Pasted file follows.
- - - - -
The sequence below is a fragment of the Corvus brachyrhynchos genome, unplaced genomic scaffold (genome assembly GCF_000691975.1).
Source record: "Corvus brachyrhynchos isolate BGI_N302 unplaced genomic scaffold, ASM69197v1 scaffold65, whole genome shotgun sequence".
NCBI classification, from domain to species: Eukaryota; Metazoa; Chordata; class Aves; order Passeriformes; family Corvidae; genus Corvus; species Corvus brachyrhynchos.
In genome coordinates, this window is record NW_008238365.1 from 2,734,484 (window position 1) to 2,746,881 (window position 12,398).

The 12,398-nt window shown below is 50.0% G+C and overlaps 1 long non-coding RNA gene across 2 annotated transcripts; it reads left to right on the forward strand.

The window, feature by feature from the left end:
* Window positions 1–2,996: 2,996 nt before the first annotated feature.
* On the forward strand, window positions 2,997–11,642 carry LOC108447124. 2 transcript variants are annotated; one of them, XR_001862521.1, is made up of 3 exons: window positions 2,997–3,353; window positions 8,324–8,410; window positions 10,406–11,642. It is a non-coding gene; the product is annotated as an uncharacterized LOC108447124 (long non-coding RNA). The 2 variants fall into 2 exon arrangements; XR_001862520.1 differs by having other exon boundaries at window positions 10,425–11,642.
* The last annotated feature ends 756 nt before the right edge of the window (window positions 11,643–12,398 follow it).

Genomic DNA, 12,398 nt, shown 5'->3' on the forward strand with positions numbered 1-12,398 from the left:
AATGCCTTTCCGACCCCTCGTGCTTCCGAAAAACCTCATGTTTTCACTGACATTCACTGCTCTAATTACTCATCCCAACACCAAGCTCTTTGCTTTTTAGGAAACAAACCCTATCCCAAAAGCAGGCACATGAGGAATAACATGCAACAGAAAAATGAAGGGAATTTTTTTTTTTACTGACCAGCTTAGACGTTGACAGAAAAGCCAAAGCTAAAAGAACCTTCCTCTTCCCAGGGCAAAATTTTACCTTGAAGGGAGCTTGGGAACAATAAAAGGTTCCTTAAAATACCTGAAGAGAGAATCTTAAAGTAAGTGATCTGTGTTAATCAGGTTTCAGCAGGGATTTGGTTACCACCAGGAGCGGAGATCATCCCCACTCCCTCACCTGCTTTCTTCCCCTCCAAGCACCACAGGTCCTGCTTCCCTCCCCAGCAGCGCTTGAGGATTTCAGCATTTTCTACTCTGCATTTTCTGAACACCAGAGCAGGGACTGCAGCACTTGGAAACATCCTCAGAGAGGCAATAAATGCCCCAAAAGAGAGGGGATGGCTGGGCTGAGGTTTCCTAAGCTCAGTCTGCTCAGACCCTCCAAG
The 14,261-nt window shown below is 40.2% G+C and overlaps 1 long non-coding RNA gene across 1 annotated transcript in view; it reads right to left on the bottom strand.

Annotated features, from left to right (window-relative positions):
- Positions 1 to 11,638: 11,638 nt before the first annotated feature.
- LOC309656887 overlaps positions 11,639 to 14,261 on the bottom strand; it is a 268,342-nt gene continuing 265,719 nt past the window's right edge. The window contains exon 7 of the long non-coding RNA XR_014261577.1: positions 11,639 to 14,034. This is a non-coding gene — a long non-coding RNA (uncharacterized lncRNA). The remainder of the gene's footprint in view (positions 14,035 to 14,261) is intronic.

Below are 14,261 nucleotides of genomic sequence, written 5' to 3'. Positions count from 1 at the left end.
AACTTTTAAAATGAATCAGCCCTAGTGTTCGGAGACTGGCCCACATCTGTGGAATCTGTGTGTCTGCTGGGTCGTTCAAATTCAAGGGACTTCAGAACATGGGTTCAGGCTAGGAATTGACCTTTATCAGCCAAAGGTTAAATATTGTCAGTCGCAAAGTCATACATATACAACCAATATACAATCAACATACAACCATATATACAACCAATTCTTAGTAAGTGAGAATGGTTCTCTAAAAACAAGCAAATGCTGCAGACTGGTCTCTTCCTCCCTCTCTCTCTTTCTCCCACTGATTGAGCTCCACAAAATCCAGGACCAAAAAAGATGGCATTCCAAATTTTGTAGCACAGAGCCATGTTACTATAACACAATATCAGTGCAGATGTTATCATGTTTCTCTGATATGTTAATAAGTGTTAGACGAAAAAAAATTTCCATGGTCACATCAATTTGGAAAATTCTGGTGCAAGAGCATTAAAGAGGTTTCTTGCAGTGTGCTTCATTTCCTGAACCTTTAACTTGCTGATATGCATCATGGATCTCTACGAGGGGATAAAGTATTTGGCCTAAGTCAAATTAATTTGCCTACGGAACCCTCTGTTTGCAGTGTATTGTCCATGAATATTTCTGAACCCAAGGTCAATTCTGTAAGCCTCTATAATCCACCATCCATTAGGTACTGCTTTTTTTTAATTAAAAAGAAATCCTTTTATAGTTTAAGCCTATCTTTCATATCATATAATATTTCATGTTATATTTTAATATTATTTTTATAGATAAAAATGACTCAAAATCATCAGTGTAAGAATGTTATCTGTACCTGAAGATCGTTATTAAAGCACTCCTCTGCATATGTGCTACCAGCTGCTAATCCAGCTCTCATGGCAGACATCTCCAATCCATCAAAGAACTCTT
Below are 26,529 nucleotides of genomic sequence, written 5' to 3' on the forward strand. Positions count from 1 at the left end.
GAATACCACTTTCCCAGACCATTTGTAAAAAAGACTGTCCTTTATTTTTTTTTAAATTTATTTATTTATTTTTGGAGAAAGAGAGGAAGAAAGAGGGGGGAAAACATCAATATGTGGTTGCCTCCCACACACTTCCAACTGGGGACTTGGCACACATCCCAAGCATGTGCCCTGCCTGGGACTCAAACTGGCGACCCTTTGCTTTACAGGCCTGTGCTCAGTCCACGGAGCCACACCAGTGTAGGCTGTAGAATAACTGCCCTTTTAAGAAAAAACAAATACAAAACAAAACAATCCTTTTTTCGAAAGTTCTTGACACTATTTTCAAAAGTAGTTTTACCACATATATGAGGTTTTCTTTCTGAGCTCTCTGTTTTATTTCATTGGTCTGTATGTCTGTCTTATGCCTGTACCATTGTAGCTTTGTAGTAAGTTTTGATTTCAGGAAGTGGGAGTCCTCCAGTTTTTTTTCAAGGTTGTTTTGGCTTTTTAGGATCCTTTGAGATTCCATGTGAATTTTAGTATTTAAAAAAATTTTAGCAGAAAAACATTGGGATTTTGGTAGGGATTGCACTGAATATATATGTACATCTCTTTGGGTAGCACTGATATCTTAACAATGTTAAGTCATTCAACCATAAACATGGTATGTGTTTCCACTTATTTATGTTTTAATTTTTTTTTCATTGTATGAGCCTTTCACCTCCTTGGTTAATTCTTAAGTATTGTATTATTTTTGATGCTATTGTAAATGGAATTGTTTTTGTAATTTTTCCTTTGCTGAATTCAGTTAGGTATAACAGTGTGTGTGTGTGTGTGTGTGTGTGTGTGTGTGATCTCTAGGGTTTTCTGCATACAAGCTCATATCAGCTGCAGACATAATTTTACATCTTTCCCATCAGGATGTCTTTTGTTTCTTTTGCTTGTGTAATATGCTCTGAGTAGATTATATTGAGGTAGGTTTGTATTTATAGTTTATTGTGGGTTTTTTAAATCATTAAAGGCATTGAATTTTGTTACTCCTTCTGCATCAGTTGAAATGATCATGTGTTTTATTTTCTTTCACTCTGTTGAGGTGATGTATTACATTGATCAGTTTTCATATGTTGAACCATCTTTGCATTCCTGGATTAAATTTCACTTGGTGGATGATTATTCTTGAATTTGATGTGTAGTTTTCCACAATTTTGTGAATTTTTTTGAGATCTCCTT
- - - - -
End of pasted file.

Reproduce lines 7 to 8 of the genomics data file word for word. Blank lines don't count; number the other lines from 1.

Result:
* Window positions 1–2,996: 2,996 nt before the first annotated feature.
* On the forward strand, window positions 2,997–11,642 carry LOC108447124. 2 transcript variants are annotated; one of them, XR_001862521.1, is made up of 3 exons: window positions 2,997–3,353; window positions 8,324–8,410; window positions 10,406–11,642. It is a non-coding gene; the product is annotated as an uncharacterized LOC108447124 (long non-coding RNA). The 2 variants fall into 2 exon arrangements; XR_001862520.1 differs by having other exon boundaries at window positions 10,425–11,642.